HomeRoast Digest


Topic: Salt and gold as catalyst (20 msgs / 370 lines)
1) From: Irene and Lubos Palounek
Andy wrote:
" ...never heard of putting salt in espresso, or any other kind of coffee,
but if it works, why not? You first."
I heard a long time ago that a very small pinch -- just a few grains -- of
salt added to ground beans in filtered coffee works as a catalyst and helps
to brew better tasting coffee. We were doing it years ago when we were
drinking filtered coffee, and it seemed to improve the taste. For no good
reason, we stopped adding a very small pinch of salt when we switched to the
vacuum brewer and also, for no good reason, I am not doing it when using an
espresso machine. I will probably try it again.
I was also thinking about adding a small pinch of salt when home-roasting
coffee -- but never tried it.
A friend of ours who has an advanced degree in chemistry claims that gold
filters are better when compared to paper filters for coffee brewing because
gold acts as a desirable catalyst. She also said that gold-plated baskets
for espresso making would most likely improve the taste of the coffee.
Any comments?
Have a nice week, Lubos
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2) From: Lissa
On Mon, 2002-10-07 at 02:55, Irene and Lubos Palounek wrote:
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My guess on the salt is that it counteracts bitterness.  So, this would
only work for bad coffee.
My guess is based on the Indian drink nimbu pani.  You take a big glass
of ice water, squeeze a lime into it (you can use half a lime, or the
whole thing), put a pinch of salt in and toss the squeezed shells in. 
Stir it up, and drink.  Amazingly non-bitter, wonderful stuff when ill
(it is what Gandhi drank when fasting) or when overheated.  Just don't
let it sit long.
You can also make it with a pinch of sugar, but that is too sweet for my
taste.
Be well,
Lissa
-- 
You can't depend on your judgment when your
imagination is out of focus.
				Mark Twain
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3) From: Dan Bollinger
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because
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Gold is sometimes a catalyst for certain reactions, so it platinum and
cobalt.  But salt can never be a catalyst, at least not in a strict chemical
sense.  Not that salt isn't reacting in the coffee.  More likely, it is
simply salting the beverage.  Dan
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4) From: Dan Bollinger
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fyi:  I think it is important to be clear about tasting terminology. Citric
acid is the main flavor component of citrus fruits. Bitterness comes from
alkalines, the opposite of acids on the pH scale.  Suck on a piece of alum
and you'll know what bitterness is.   Dan
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5) From: The Scarlet Wombat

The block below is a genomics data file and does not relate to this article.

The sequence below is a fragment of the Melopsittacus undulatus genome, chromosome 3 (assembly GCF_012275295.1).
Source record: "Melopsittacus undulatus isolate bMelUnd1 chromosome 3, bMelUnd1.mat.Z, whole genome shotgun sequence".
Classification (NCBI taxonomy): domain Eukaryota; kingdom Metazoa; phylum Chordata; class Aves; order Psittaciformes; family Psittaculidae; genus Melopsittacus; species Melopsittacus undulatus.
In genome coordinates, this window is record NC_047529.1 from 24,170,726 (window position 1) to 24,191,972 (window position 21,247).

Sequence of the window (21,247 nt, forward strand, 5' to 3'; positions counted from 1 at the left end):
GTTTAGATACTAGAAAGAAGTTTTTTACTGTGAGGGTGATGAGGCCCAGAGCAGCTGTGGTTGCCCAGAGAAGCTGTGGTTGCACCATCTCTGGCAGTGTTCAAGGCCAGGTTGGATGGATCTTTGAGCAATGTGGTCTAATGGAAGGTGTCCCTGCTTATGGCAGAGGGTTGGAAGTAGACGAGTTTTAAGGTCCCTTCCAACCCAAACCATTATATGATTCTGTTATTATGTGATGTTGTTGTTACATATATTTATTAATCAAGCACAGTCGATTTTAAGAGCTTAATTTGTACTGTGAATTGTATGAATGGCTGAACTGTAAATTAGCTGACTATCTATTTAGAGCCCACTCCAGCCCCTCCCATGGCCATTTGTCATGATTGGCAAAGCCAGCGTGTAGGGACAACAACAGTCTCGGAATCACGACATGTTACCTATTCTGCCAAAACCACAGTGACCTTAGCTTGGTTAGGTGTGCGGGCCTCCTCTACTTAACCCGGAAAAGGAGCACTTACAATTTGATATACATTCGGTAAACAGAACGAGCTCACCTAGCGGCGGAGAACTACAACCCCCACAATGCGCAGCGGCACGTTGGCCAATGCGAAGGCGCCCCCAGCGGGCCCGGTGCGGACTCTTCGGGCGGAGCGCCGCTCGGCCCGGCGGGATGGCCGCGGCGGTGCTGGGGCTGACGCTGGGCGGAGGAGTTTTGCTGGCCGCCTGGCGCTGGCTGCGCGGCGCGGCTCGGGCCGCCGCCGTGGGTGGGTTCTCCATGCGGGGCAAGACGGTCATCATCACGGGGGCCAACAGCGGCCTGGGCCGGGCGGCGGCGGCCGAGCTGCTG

Salt and bitter are opposing tastes, just as sweet and sour are.  The mouth 
detects a tiny bit of salt in coffee as negating the bitterness.
I do this if out and forced to drink crema de common.  Be warned, however, 
once you remove the bitterness from crema de common, there is often either 
no flavor left, or something very disagreeable.
I'm considering a way to seal espresso shots, so I can order hot water in a 
restaurant and make an instant Americano.  It might work if I can figure a 
way to keep the espresso from going bad on a trip.
Dan
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6) From: EskWIRED
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I'm not familiar with this concept of opposing tastes.  Do you have any more
information?  When I cook, I try to hit all the bases to create intense
flavors.  I usually try for sweet, sour, salt and aromatic stuff like garlic
and herbs.  I leave out bitter, unless it is part of the herbs.
I don't quite get it.  Lemonade is delicious, and it is intensely sour and
somewhat sweet.  When I cook ribs, I spray them with a combo of apple juice
concentrate and apple cider vinegar, which is the same idea.
A cite to something technical would be greatly appreciated.  I always like
to learn.
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7) From: Dan Bollinger
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juice
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Most foods are called delicious when the acid balance is just right.  This
is true for wine, coffee, lemonade.  Take out he acid and the most often
heard comments will be, "bland" and "flat."   Got some canned grape juice
that tastes flat?  Squirt in some lemon juice.   Dan
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8) From: John
Lubos,
A pinch of salt was common in the service - also egg shells. Of course
we used to accuse our cook of washing his socks in the coffee urn so I
can't say it enhanced much.  I was stationed in the Alps so it made
great sense that we would be given all the tropical butter and cream
from the K-Rations.  The cream would separate, turn a greenish brown and
move to the rim of the cup. Now I don't put salt or cream in my coffee!
John - no voice but feeling like I'll live.
On Mon, 2002-10-07 at 01:55, Irene and Lubos Palounek wrote:
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9) From: The Scarlet Wombat
Unfortunately, I no longer have the texts I used in my Master's degree 
program in Nutrition, that is where the concept of opposing tastes came in.
You can see it work by adding a bit of salt to a bitter grapefruit 
piece.  the salt will negate the bitter and you can then taste the sweet 
that was being masked by the bitterness.
I try for a balance in flavors in my cooking, as well, and happen to enjoy 
bitter.  But, my wife is a super taster and the least bit of bitterness is